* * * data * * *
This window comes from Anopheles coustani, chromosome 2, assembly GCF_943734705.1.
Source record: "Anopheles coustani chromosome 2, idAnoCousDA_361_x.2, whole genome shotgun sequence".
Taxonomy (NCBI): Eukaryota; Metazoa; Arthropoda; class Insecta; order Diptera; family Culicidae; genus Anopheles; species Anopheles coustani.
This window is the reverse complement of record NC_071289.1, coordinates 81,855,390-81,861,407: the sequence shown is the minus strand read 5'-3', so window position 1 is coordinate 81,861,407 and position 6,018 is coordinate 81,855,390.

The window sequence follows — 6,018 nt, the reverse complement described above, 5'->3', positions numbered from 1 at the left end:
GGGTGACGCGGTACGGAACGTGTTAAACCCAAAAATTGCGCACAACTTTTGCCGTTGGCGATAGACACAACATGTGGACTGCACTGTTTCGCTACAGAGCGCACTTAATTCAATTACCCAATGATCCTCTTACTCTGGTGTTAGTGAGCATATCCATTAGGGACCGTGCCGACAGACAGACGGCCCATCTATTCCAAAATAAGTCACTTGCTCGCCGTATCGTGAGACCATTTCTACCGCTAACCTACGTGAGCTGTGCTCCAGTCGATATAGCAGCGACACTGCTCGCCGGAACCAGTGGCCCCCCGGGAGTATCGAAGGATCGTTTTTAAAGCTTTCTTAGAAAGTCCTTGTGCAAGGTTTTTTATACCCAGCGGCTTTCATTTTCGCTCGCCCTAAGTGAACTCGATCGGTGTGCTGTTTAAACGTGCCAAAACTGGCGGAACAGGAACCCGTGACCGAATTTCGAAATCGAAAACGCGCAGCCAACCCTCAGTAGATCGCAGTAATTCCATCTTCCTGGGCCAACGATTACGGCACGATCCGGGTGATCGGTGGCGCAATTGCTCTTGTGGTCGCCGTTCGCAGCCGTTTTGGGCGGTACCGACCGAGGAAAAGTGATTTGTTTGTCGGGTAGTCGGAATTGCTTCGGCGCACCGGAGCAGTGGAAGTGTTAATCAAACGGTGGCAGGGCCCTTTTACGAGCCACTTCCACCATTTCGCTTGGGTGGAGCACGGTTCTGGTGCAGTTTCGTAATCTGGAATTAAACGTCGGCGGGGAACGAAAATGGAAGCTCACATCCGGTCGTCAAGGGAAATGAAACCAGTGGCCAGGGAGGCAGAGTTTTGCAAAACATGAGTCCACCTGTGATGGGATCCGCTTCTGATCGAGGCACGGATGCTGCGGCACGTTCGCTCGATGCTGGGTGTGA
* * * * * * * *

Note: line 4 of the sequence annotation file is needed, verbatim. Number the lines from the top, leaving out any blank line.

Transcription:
This window is the reverse complement of record NC_071289.1, coordinates 81,855,390-81,861,407: the sequence shown is the minus strand read 5'-3', so window position 1 is coordinate 81,861,407 and position 6,018 is coordinate 81,855,390.